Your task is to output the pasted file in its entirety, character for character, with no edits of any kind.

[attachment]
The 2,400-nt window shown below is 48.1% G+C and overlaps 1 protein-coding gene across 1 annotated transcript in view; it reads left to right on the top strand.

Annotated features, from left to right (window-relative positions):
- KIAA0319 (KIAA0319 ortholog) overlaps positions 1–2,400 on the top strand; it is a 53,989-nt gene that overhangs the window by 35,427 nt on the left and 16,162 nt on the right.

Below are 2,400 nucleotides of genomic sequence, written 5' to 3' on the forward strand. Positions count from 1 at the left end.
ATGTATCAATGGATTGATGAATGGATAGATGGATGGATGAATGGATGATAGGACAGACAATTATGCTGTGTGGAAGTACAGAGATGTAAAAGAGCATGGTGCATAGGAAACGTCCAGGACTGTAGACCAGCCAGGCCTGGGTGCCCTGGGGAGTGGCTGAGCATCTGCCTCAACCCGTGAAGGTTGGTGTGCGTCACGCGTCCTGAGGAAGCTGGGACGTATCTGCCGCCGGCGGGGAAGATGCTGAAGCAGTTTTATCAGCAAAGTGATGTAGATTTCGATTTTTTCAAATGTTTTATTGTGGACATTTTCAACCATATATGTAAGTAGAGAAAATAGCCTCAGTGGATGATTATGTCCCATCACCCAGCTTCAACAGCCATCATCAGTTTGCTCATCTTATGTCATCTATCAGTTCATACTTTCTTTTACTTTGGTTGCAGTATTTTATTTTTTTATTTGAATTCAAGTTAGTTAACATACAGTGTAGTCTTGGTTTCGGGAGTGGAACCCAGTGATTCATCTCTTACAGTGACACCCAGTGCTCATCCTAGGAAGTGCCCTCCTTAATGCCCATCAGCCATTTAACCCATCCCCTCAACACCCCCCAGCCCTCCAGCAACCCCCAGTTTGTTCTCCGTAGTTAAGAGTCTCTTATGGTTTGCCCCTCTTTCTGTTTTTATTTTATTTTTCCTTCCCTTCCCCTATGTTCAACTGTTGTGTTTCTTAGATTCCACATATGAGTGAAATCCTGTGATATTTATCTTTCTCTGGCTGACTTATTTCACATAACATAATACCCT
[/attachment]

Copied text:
The 2,400-nt window shown below is 48.1% G+C and overlaps 1 protein-coding gene across 1 annotated transcript in view; it reads left to right on the top strand.

Annotated features, from left to right (window-relative positions):
- KIAA0319 (KIAA0319 ortholog) overlaps positions 1–2,400 on the top strand; it is a 53,989-nt gene that overhangs the window by 35,427 nt on the left and 16,162 nt on the right.

Below are 2,400 nucleotides of genomic sequence, written 5' to 3' on the forward strand. Positions count from 1 at the left end.
ATGTATCAATGGATTGATGAATGGATAGATGGATGGATGAATGGATGATAGGACAGACAATTATGCTGTGTGGAAGTACAGAGATGTAAAAGAGCATGGTGCATAGGAAACGTCCAGGACTGTAGACCAGCCAGGCCTGGGTGCCCTGGGGAGTGGCTGAGCATCTGCCTCAACCCGTGAAGGTTGGTGTGCGTCACGCGTCCTGAGGAAGCTGGGACGTATCTGCCGCCGGCGGGGAAGATGCTGAAGCAGTTTTATCAGCAAAGTGATGTAGATTTCGATTTTTTCAAATGTTTTATTGTGGACATTTTCAACCATATATGTAAGTAGAGAAAATAGCCTCAGTGGATGATTATGTCCCATCACCCAGCTTCAACAGCCATCATCAGTTTGCTCATCTTATGTCATCTATCAGTTCATACTTTCTTTTACTTTGGTTGCAGTATTTTATTTTTTTATTTGAATTCAAGTTAGTTAACATACAGTGTAGTCTTGGTTTCGGGAGTGGAACCCAGTGATTCATCTCTTACAGTGACACCCAGTGCTCATCCTAGGAAGTGCCCTCCTTAATGCCCATCAGCCATTTAACCCATCCCCTCAACACCCCCCAGCCCTCCAGCAACCCCCAGTTTGTTCTCCGTAGTTAAGAGTCTCTTATGGTTTGCCCCTCTTTCTGTTTTTATTTTATTTTTCCTTCCCTTCCCCTATGTTCAACTGTTGTGTTTCTTAGATTCCACATATGAGTGAAATCCTGTGATATTTATCTTTCTCTGGCTGACTTATTTCACATAACATAATACCCT